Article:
California’s Central Valley: A drought-damaged economy, climate-induced water scarcity

California drought pits farmers vs. cities. But neither is the biggest water victim of climate change.

In January, the water crisis in California got a fresh, long-simmering shot in the arm when then-Gov. Jerry Brown (D) vetoed state legislation designed to raise the flow of the Sacramento-San Joaquin River through what’s known as the water gap. The river’s level dropped in the last few years following drought, and as rain has begun falling again, the gap has slowly swollen, with Sacramento farmers and farmers along the Sacramento-San Joaquin River Delta taking the brunt of the damage.

But don’t look too close at what’s happening to the water gap—it’s nothing compared to what’s happening to the region’s farmers and cities.

California’s farmers and cities and the state capital’s central region all depend on the same resource: water. In fact, the entire state is dependent upon the same river.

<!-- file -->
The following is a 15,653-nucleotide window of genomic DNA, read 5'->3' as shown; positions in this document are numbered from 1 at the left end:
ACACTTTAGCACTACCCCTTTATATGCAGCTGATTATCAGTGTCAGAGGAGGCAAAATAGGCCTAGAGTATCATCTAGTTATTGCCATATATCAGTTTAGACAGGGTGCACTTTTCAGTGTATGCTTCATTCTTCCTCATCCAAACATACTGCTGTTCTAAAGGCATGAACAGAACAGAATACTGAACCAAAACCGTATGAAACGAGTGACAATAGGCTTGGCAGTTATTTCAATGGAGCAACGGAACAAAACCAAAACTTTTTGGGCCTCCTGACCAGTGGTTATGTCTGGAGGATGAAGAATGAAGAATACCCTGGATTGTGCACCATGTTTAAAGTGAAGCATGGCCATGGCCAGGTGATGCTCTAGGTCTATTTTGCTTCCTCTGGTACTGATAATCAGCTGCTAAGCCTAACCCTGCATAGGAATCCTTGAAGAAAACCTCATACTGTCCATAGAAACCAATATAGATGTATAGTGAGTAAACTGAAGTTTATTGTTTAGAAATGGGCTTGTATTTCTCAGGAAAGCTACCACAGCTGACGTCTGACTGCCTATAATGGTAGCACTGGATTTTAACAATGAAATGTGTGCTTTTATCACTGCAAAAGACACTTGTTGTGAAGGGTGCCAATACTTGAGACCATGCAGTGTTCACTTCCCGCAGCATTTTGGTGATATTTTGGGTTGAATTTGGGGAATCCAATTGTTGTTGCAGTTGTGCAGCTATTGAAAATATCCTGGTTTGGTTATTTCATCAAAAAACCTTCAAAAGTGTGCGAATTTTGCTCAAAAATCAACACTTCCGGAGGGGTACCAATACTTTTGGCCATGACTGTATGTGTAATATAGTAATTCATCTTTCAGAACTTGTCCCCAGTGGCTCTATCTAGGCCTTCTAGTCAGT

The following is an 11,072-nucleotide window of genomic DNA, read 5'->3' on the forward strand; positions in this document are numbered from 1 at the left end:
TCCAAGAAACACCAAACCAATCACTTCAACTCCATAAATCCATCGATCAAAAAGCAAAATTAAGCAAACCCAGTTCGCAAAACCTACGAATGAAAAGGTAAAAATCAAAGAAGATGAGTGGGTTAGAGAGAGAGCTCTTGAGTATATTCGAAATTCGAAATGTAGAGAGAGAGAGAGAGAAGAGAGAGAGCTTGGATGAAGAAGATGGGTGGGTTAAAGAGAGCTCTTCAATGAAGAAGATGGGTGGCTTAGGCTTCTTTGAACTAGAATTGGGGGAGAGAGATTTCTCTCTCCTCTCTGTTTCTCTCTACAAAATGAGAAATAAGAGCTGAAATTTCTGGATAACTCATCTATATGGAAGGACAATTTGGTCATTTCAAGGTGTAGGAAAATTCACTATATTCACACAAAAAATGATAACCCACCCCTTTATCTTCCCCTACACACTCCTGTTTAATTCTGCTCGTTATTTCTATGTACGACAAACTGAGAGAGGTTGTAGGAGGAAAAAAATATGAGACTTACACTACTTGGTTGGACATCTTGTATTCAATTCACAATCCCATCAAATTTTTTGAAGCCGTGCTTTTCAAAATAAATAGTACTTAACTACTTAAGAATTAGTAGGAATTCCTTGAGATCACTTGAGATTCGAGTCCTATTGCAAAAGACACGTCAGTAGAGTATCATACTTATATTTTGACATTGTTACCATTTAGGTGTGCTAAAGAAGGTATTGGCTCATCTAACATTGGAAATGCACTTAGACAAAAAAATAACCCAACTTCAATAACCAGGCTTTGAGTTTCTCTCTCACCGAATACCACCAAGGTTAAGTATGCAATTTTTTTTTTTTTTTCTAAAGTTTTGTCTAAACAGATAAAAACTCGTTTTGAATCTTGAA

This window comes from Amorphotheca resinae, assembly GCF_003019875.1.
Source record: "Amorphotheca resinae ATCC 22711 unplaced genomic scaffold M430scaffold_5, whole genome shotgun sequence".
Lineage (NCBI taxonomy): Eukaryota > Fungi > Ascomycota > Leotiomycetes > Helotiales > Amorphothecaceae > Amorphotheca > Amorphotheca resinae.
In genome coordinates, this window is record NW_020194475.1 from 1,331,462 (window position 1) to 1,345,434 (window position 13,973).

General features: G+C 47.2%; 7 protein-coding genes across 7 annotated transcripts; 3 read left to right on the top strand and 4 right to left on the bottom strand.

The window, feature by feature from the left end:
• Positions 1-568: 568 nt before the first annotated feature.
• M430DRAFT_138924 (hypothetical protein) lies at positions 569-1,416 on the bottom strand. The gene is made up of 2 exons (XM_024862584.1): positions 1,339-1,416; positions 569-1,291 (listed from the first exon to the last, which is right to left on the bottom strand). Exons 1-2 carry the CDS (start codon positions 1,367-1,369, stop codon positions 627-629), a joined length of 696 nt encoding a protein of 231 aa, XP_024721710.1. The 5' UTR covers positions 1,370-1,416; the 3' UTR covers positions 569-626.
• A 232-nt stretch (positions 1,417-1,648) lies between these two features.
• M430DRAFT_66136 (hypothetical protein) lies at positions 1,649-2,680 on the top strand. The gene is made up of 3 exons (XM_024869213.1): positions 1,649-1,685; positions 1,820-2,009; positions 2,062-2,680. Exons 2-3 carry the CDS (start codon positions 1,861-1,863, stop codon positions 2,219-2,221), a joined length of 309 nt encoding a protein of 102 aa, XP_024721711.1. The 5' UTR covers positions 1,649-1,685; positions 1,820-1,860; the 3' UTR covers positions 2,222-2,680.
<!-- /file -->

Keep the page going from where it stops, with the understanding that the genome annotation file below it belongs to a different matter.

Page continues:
And both are getting slammed with the same reality: Climate change is taking its toll.

California’s Central Valley: A drought-damaged economy, climate-induced water scarcity

Farmers living near the agricultural end of the Central Valley are facing the very same crisis.

The valley’s agricultural economy is largely dependent on irrigation.

The water flowing from the massive Sacramento-San Joaquin River Delta is critical to farming operations, which account for 50 percent of California’s gross domestic product (GDP).

The Delta’s water flow comes from the river’s last drops, of varying elevation and pressure.

A drought-stricken Delta, as it turns out, is the perfect storm for California’s farmers.

The growing state’s population and economy are both growing, and many farmers are looking for ways to grow their businesses without sacrificing any of the land they’re responsible for.

Farming is about water.

“The water that you use to grow food is a finite resource,” said Michael P. Peevey, head of Peevey Consulting Group and an irrigation water specialist. “The agriculture economy in the Central Valley is basically agriculture and water.”

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